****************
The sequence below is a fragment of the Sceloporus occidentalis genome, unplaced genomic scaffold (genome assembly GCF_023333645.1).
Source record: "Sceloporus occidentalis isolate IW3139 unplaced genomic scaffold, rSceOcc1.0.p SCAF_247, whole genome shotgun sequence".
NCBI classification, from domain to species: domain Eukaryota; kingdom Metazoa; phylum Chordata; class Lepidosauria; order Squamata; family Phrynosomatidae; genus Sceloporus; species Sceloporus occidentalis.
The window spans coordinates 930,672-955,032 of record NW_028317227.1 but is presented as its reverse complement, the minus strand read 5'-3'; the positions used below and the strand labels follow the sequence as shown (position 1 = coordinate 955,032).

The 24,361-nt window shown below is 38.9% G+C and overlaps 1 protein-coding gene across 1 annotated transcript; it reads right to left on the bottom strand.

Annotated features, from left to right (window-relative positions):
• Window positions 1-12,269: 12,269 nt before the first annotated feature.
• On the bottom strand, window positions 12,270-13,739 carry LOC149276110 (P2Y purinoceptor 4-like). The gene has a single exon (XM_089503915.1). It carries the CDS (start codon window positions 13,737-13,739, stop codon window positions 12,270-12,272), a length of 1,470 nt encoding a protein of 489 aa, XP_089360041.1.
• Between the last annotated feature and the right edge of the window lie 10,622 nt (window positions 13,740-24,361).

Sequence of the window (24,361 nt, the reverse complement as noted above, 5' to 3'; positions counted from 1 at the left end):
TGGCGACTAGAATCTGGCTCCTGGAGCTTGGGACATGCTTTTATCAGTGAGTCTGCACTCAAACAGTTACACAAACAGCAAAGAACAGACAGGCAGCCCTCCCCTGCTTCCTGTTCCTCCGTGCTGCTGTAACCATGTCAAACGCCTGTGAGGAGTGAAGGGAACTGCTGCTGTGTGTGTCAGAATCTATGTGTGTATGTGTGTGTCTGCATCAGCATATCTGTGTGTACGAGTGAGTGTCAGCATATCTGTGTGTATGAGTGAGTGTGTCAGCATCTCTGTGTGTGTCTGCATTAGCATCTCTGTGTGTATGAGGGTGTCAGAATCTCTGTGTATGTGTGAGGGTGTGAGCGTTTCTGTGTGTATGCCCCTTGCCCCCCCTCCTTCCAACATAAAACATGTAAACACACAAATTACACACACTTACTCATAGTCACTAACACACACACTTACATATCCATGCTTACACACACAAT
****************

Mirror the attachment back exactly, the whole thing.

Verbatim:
The sequence below is a fragment of the Sceloporus occidentalis genome, unplaced genomic scaffold (genome assembly GCF_023333645.1).
Source record: "Sceloporus occidentalis isolate IW3139 unplaced genomic scaffold, rSceOcc1.0.p SCAF_247, whole genome shotgun sequence".
NCBI classification, from domain to species: domain Eukaryota; kingdom Metazoa; phylum Chordata; class Lepidosauria; order Squamata; family Phrynosomatidae; genus Sceloporus; species Sceloporus occidentalis.
The window spans coordinates 930,672-955,032 of record NW_028317227.1 but is presented as its reverse complement, the minus strand read 5'-3'; the positions used below and the strand labels follow the sequence as shown (position 1 = coordinate 955,032).

The 24,361-nt window shown below is 38.9% G+C and overlaps 1 protein-coding gene across 1 annotated transcript; it reads right to left on the bottom strand.

Annotated features, from left to right (window-relative positions):
• Window positions 1-12,269: 12,269 nt before the first annotated feature.
• On the bottom strand, window positions 12,270-13,739 carry LOC149276110 (P2Y purinoceptor 4-like). The gene has a single exon (XM_089503915.1). It carries the CDS (start codon window positions 13,737-13,739, stop codon window positions 12,270-12,272), a length of 1,470 nt encoding a protein of 489 aa, XP_089360041.1.
• Between the last annotated feature and the right edge of the window lie 10,622 nt (window positions 13,740-24,361).

Sequence of the window (24,361 nt, the reverse complement as noted above, 5' to 3'; positions counted from 1 at the left end):
TGGCGACTAGAATCTGGCTCCTGGAGCTTGGGACATGCTTTTATCAGTGAGTCTGCACTCAAACAGTTACACAAACAGCAAAGAACAGACAGGCAGCCCTCCCCTGCTTCCTGTTCCTCCGTGCTGCTGTAACCATGTCAAACGCCTGTGAGGAGTGAAGGGAACTGCTGCTGTGTGTGTCAGAATCTATGTGTGTATGTGTGTGTCTGCATCAGCATATCTGTGTGTACGAGTGAGTGTCAGCATATCTGTGTGTATGAGTGAGTGTGTCAGCATCTCTGTGTGTGTCTGCATTAGCATCTCTGTGTGTATGAGGGTGTCAGAATCTCTGTGTATGTGTGAGGGTGTGAGCGTTTCTGTGTGTATGCCCCTTGCCCCCCCTCCTTCCAACATAAAACATGTAAACACACAAATTACACACACTTACTCATAGTCACTAACACACACACTTACATATCCATGCTTACACACACAAT